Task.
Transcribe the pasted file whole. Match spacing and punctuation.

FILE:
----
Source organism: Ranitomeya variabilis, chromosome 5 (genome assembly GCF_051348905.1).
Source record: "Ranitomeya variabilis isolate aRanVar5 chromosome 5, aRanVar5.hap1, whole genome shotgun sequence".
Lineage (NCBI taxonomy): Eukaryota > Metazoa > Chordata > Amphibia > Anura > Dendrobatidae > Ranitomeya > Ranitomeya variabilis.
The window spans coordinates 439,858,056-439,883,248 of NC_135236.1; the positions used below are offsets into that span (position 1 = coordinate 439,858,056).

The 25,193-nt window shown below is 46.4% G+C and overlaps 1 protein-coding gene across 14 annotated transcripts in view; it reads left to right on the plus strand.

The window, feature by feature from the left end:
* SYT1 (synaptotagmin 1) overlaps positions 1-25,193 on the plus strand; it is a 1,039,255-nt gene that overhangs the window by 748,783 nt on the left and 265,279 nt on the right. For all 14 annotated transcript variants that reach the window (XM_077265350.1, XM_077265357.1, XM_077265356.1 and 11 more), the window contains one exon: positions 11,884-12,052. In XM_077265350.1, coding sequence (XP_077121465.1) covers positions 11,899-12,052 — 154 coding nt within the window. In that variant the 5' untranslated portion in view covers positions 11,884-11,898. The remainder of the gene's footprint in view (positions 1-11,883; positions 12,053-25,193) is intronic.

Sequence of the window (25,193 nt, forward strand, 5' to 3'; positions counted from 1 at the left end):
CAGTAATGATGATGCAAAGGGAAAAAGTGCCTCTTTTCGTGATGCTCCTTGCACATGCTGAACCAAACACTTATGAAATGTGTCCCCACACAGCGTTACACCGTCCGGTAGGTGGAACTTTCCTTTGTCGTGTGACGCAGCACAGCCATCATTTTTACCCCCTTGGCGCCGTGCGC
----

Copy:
Source organism: Ranitomeya variabilis, chromosome 5 (genome assembly GCF_051348905.1).
Source record: "Ranitomeya variabilis isolate aRanVar5 chromosome 5, aRanVar5.hap1, whole genome shotgun sequence".
Lineage (NCBI taxonomy): Eukaryota > Metazoa > Chordata > Amphibia > Anura > Dendrobatidae > Ranitomeya > Ranitomeya variabilis.
The window spans coordinates 439,858,056-439,883,248 of NC_135236.1; the positions used below are offsets into that span (position 1 = coordinate 439,858,056).

The 25,193-nt window shown below is 46.4% G+C and overlaps 1 protein-coding gene across 14 annotated transcripts in view; it reads left to right on the plus strand.

The window, feature by feature from the left end:
* SYT1 (synaptotagmin 1) overlaps positions 1-25,193 on the plus strand; it is a 1,039,255-nt gene that overhangs the window by 748,783 nt on the left and 265,279 nt on the right. For all 14 annotated transcript variants that reach the window (XM_077265350.1, XM_077265357.1, XM_077265356.1 and 11 more), the window contains one exon: positions 11,884-12,052. In XM_077265350.1, coding sequence (XP_077121465.1) covers positions 11,899-12,052 — 154 coding nt within the window. In that variant the 5' untranslated portion in view covers positions 11,884-11,898. The remainder of the gene's footprint in view (positions 1-11,883; positions 12,053-25,193) is intronic.

Sequence of the window (25,193 nt, forward strand, 5' to 3'; positions counted from 1 at the left end):
CAGTAATGATGATGCAAAGGGAAAAAGTGCCTCTTTTCGTGATGCTCCTTGCACATGCTGAACCAAACACTTATGAAATGTGTCCCCACACAGCGTTACACCGTCCGGTAGGTGGAACTTTCCTTTGTCGTGTGACGCAGCACAGCCATCATTTTTACCCCCTTGGCGCCGTGCGC